Planning a Lesson

Whether delivering a lecture, leading a tutorial, facilitating a discussion, or something else, planning a lesson is a key step to teaching clearly and confidently. There are three main points to consider when planning a lesson:

  • Goals: What would you like the students to learn?
  • Learning activities: How will you guide students through the learning process?
  • Time management: How will you structure the class time?

This teaching tip discusses these three important aspects of lesson planning and the use of templates to help organize and document your lesson plans. According to the University of Toronto (n.d.) Lesson Plan Checklist, “Writing detailed lesson plans is an important stage on the continuum of learning to teach.” In other words, the detail and intensity with which you approach planning a lesson will change over the course of your career, but doing it intentionally at the start will set you, and your students, up for success.


What are your objectives for the lesson? Perhaps you want to introduce or review specific content. One way to narrow your goals is to focus on concepts that are particularly important, complex, or difficult to understand. Alternatively, you may want the students to acquire new skills, for example, in solving certain problems. If you are clear about your goals for the session, it is easier to make planning decisions about what teaching and learning activities will be useful and how much class time should be allocated to each activity.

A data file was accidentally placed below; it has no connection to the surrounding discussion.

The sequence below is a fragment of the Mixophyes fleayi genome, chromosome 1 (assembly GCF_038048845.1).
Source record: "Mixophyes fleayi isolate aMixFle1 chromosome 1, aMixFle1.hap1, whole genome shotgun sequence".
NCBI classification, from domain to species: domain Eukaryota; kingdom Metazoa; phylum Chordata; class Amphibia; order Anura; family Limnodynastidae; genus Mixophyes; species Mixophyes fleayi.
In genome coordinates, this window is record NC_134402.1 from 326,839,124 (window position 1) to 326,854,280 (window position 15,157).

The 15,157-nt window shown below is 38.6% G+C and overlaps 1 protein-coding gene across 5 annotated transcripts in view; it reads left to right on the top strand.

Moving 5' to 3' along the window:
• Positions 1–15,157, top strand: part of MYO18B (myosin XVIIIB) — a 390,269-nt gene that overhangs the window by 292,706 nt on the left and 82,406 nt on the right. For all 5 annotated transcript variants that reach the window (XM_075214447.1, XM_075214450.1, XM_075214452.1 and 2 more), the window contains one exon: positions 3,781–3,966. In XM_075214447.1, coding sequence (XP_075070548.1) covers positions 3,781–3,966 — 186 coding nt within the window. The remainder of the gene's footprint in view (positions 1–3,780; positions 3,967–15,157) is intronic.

Other questions to consider when planning a lesson include:

  • How will I link the information and learning from one class to the next?
  • How does this lesson link across course units?
  • How does this lesson connect with other courses?

Teaching and learning activities

Once you know what you would like the students to learn, you can select activities that will help them acquire the desired knowledge and skills. Activities can include lecturing, discussions, question and answer sessions, brainstorming, quizzes, etc. Activities can take place face to face or online; ideally online activities should be well integrated into the face-to-face aspects of the course and vice-versa.

For more information on activities and strategies for use in the classroom, see our related teaching tips:

Time management

Time management is one of the most challenging aspects of lesson planning because it requires that instructors keep track of both in-class and out-of-class time requirements to reach an approximate student workload of 10 hours per week for each course.

When planning use of class time, it is important that the goals are addressed within the available time in a manner that promotes student engagement. In-class activities and topic transitions are excellent ways to provide a change of pace in a lecture. However, it can be difficult to estimate the amount of time required for certain activities. Many of us think we can do a lot more than we can within the time we have, and if you’re going to do any type of in-class group work or discussions, they will often take about 50% more time than your initial estimate. Also consider that the more time you spend on a topic area, the more important the students perceive it to be, and the more they will cover it in preparation for a test or exam.